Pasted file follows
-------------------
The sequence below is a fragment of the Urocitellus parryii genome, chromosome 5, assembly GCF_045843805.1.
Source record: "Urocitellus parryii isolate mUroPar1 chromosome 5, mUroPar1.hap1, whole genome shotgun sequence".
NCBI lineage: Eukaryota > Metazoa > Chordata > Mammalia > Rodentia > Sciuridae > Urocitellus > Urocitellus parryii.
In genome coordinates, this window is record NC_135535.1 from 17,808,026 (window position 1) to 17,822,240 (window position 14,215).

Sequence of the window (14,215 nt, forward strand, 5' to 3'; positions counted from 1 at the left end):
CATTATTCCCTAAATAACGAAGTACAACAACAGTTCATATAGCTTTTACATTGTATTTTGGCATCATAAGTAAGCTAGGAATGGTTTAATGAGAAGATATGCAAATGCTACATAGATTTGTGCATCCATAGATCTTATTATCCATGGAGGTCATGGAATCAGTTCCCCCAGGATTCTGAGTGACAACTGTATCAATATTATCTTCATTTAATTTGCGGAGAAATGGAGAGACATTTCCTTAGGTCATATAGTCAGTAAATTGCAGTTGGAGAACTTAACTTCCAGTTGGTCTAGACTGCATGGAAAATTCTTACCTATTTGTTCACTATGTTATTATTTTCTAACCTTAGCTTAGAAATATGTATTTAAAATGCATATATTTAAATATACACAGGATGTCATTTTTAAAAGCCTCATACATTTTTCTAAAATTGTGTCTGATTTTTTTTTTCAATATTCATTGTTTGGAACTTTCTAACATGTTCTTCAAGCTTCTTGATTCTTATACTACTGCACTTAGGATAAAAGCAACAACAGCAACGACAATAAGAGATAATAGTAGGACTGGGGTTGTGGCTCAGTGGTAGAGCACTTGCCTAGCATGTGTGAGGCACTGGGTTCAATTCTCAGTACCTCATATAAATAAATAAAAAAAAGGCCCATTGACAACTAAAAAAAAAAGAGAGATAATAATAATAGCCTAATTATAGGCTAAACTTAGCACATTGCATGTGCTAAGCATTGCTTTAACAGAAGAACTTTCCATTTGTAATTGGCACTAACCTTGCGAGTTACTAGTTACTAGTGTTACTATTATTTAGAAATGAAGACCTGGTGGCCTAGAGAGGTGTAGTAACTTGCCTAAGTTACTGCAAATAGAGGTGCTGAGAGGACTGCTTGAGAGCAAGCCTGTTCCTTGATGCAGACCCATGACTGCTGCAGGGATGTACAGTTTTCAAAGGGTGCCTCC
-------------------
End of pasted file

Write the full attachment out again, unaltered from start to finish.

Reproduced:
The sequence below is a fragment of the Urocitellus parryii genome, chromosome 5, assembly GCF_045843805.1.
Source record: "Urocitellus parryii isolate mUroPar1 chromosome 5, mUroPar1.hap1, whole genome shotgun sequence".
NCBI lineage: Eukaryota > Metazoa > Chordata > Mammalia > Rodentia > Sciuridae > Urocitellus > Urocitellus parryii.
In genome coordinates, this window is record NC_135535.1 from 17,808,026 (window position 1) to 17,822,240 (window position 14,215).

Sequence of the window (14,215 nt, forward strand, 5' to 3'; positions counted from 1 at the left end):
CATTATTCCCTAAATAACGAAGTACAACAACAGTTCATATAGCTTTTACATTGTATTTTGGCATCATAAGTAAGCTAGGAATGGTTTAATGAGAAGATATGCAAATGCTACATAGATTTGTGCATCCATAGATCTTATTATCCATGGAGGTCATGGAATCAGTTCCCCCAGGATTCTGAGTGACAACTGTATCAATATTATCTTCATTTAATTTGCGGAGAAATGGAGAGACATTTCCTTAGGTCATATAGTCAGTAAATTGCAGTTGGAGAACTTAACTTCCAGTTGGTCTAGACTGCATGGAAAATTCTTACCTATTTGTTCACTATGTTATTATTTTCTAACCTTAGCTTAGAAATATGTATTTAAAATGCATATATTTAAATATACACAGGATGTCATTTTTAAAAGCCTCATACATTTTTCTAAAATTGTGTCTGATTTTTTTTTTCAATATTCATTGTTTGGAACTTTCTAACATGTTCTTCAAGCTTCTTGATTCTTATACTACTGCACTTAGGATAAAAGCAACAACAGCAACGACAATAAGAGATAATAGTAGGACTGGGGTTGTGGCTCAGTGGTAGAGCACTTGCCTAGCATGTGTGAGGCACTGGGTTCAATTCTCAGTACCTCATATAAATAAATAAAAAAAAGGCCCATTGACAACTAAAAAAAAAAGAGAGATAATAATAATAGCCTAATTATAGGCTAAACTTAGCACATTGCATGTGCTAAGCATTGCTTTAACAGAAGAACTTTCCATTTGTAATTGGCACTAACCTTGCGAGTTACTAGTTACTAGTGTTACTATTATTTAGAAATGAAGACCTGGTGGCCTAGAGAGGTGTAGTAACTTGCCTAAGTTACTGCAAATAGAGGTGCTGAGAGGACTGCTTGAGAGCAAGCCTGTTCCTTGATGCAGACCCATGACTGCTGCAGGGATGTACAGTTTTCAAAGGGTGCCTCC